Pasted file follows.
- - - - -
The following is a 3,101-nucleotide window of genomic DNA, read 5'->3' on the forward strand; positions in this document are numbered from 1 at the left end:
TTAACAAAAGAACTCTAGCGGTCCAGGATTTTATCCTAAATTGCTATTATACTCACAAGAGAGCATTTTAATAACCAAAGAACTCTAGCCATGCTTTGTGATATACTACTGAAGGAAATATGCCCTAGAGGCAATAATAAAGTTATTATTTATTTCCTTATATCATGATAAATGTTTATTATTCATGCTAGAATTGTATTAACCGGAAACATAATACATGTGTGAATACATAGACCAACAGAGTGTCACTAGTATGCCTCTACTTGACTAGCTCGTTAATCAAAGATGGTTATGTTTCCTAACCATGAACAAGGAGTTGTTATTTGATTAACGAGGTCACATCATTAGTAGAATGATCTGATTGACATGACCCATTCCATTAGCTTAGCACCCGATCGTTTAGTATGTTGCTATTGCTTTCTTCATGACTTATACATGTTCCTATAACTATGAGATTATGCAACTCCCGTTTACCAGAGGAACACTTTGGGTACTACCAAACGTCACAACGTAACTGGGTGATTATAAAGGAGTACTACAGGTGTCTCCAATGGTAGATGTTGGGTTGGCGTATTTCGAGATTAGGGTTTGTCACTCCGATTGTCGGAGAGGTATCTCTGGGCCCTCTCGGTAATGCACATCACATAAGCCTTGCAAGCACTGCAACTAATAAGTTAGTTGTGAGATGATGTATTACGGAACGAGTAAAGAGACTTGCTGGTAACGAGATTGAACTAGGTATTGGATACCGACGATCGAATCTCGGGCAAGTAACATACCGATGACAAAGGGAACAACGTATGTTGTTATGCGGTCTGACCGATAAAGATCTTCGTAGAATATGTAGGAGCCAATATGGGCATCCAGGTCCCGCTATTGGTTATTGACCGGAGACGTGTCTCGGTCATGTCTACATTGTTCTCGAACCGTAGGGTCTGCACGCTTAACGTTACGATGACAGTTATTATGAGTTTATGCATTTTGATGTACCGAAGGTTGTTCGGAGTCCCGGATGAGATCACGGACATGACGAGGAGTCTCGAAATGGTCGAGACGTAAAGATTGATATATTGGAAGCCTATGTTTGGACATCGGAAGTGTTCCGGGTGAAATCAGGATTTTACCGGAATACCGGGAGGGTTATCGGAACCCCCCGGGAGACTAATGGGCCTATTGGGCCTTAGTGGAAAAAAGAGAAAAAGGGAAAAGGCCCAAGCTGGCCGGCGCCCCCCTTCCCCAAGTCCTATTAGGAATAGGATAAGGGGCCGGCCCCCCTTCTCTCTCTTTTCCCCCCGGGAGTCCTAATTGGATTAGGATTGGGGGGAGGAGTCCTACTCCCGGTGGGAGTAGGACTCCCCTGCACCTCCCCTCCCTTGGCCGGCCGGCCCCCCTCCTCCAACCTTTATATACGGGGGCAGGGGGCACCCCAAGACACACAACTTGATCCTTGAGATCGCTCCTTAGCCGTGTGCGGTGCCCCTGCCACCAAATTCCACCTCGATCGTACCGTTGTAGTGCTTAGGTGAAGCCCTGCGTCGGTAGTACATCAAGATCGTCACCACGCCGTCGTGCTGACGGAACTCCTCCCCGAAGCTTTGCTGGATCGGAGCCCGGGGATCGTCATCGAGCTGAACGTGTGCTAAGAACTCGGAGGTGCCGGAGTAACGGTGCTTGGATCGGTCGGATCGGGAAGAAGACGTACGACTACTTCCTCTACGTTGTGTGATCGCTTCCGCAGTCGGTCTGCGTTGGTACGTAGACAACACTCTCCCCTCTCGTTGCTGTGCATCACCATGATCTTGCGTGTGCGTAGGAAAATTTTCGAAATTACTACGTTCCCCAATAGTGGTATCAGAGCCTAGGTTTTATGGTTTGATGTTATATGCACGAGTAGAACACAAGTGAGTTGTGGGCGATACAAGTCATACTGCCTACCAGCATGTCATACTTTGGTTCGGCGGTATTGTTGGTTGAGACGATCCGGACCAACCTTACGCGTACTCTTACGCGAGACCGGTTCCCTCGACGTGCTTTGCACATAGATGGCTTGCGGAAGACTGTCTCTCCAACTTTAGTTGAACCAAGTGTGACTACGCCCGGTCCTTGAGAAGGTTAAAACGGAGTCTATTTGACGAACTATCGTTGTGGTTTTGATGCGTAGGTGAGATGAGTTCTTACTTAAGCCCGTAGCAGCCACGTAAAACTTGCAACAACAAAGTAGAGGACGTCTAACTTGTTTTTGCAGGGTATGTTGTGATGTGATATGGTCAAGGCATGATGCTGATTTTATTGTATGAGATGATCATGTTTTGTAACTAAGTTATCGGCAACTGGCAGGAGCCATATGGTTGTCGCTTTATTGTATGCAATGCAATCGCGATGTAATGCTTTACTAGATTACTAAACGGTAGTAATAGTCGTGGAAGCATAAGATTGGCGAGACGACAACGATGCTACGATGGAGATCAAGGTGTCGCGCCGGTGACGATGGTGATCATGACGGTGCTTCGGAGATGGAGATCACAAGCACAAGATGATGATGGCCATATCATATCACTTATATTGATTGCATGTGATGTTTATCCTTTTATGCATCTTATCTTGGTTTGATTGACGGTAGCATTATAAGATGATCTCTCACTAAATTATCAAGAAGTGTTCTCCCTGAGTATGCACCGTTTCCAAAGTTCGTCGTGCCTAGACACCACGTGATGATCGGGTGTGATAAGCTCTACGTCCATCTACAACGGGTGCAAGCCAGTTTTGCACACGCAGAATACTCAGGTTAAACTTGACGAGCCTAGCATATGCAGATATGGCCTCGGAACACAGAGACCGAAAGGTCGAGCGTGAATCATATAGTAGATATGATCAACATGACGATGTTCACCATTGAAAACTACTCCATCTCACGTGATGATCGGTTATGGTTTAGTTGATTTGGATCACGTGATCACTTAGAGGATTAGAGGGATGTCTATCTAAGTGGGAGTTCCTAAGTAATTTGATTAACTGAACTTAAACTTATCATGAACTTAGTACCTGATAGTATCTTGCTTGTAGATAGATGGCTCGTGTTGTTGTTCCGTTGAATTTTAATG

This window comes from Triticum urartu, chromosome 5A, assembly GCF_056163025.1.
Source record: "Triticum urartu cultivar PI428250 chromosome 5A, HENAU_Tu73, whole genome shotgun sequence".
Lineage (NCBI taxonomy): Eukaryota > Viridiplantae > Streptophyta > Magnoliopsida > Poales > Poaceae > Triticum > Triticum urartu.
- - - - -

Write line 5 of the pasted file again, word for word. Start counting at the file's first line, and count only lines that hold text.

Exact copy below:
Lineage (NCBI taxonomy): Eukaryota > Viridiplantae > Streptophyta > Magnoliopsida > Poales > Poaceae > Triticum > Triticum urartu.